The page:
16 in ’16: Read Short Stories Feedback


by Stacey & Michelle C.

We are more than halfway through the short story book theme in the 16 in ’16 reading challenge. So far the entries have been a fun mix of genre anthologies, funny shorts, and literary novellas. Let’s take a look at what short stories some of the participants are reading:

storiesStacey: “A short story author garnering plenty of press recently is Ted Chiang, a Hugo and Nebula award winner and a technical writer based in Seattle. The new movie Arrival is based on the short story, “Stories of your life” from the collection Stories of Your Life and Others published in 1998. I also liked Olive Kitteridge, more of a novel in stories than an anthology. Olive is an unforgettable character and the book is deeply human.”

womanLindsey: “I already discussed my love of Angela Carter’s The Bloody Chamber and Michael Cunningham’s A Wild Swan in my Read a Retelling blog post, but another collection I read this year was The Unrestored Woman by Shobha Rao. Starting in 1947 when the British Indian Empire was partitioned into two separate countries – India and Pakistan – it follows the lives of those impacted, often through multiple generations, and explores the ramifications of this violent displacement. I was mostly unaware of the Partition when I began the book, and I felt very enlightened afterward. It is not an easy read, terrible things happen to innocent people, but it’s an important read, and in my opinion still very relevant.”

indiansLora: “Ten Little Indians by Alexie was the most interesting that I have read so far. The stories are quite different from each other, and I enjoyed some more than others, but I expect that most would find the book interesting (perhaps even thought provoking).”

ladiesMichelle C.: “I read two short story collections for this challenge: The Complete Stories by Franz Kafka and The Ladies of Grace Adieu and Other Stories by Susanna Clarke. I read the Metamorphosis in High School and remembered thinking that Kafka was a bit of an odd duck so I decided to read his other short stories. They are dark, funny, strange, and somber; and I needed to take a deep breath between reading each of the stories.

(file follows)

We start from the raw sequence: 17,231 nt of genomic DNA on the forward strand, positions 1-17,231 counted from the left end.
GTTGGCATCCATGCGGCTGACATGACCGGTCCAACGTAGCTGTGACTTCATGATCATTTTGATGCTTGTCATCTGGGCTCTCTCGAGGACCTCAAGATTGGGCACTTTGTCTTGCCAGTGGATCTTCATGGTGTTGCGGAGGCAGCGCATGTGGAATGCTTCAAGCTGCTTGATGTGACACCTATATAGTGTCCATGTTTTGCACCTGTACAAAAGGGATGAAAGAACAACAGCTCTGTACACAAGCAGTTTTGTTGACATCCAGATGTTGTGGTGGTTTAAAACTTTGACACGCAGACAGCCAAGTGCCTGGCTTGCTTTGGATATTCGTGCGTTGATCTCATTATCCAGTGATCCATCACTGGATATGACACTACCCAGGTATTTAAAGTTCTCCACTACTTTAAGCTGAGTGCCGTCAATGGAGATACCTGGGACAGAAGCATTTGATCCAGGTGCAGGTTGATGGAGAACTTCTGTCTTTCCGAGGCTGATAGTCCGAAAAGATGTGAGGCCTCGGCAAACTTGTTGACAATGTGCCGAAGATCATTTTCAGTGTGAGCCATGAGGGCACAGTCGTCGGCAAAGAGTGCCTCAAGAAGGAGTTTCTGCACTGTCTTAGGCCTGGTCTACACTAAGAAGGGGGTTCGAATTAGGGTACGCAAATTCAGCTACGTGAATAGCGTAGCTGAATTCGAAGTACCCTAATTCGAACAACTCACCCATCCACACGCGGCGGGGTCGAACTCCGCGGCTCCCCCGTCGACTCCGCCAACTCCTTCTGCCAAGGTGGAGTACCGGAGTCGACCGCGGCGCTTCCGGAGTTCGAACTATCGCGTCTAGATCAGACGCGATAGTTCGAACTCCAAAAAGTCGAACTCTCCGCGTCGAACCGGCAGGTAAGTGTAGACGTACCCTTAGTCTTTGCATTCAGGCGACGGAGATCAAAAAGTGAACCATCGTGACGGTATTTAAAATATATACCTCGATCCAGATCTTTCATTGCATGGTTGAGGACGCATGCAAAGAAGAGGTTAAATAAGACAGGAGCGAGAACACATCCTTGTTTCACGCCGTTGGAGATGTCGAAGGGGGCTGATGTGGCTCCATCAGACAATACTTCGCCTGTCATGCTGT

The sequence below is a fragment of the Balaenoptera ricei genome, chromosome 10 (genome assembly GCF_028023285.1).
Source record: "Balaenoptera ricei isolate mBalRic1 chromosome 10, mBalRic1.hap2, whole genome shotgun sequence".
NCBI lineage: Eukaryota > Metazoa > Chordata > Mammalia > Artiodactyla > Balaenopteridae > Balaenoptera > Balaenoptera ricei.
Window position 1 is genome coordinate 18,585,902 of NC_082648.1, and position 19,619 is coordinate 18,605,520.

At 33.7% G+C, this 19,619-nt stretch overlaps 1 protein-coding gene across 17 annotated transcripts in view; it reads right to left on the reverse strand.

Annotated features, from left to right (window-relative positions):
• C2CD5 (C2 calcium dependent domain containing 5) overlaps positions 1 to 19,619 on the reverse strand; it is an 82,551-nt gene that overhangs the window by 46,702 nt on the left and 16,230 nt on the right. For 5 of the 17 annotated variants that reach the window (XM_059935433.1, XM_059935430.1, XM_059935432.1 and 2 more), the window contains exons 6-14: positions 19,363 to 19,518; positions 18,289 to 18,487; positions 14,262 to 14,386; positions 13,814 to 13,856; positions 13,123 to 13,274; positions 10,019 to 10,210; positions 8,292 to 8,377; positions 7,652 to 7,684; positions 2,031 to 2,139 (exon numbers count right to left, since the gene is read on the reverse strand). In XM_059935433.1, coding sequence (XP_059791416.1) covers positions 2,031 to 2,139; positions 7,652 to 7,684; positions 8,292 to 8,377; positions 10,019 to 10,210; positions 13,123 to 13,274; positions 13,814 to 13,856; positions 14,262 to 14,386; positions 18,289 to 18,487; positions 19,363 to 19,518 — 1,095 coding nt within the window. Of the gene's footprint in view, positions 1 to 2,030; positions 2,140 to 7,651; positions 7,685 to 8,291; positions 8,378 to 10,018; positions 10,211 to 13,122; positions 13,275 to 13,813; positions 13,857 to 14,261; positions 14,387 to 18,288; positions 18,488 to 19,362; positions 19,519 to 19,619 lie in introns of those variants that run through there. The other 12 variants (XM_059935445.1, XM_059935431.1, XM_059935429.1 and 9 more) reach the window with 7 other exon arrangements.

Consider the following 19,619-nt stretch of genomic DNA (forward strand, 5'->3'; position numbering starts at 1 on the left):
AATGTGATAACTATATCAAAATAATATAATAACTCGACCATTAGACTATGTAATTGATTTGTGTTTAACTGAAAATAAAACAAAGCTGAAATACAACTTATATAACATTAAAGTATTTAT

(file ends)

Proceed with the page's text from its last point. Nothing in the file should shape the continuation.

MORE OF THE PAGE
The Ladies of Grace Adieu and Other Stories is an excellent way to experience Susanna Clarke’s writing if you don’t have the time to read the 782 pages of Jonathan Strange & Mr. Norrell (although I would recommend it). Faeries intertwine in conventional English society, as Clarke uses the most incredible language to make you see her vision. The cover of the book is also beautiful with a texture that makes you want to keep hold of it.”

If you’d like some more suggestions, check out our quiz or browse through this list of short stories.

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2 responses to “16 in ’16: Read Short Stories Feedback”

  1. Kathie says:

    I read Blasphemy by Sherman Alexie. I have heard him speak and just love him, but had not been able to complete one of his full length books. The short stories were wonderful! Just the right length to keep me engaged with another culture, as he is of Spokane Tribe. The

    • Marina says:

      Kathie, yes, short stories are a great option when you want to get to know an author but just don’t have the time for a full-length book. I’m glad you found time and a way to enjoy Sherman Alexie.

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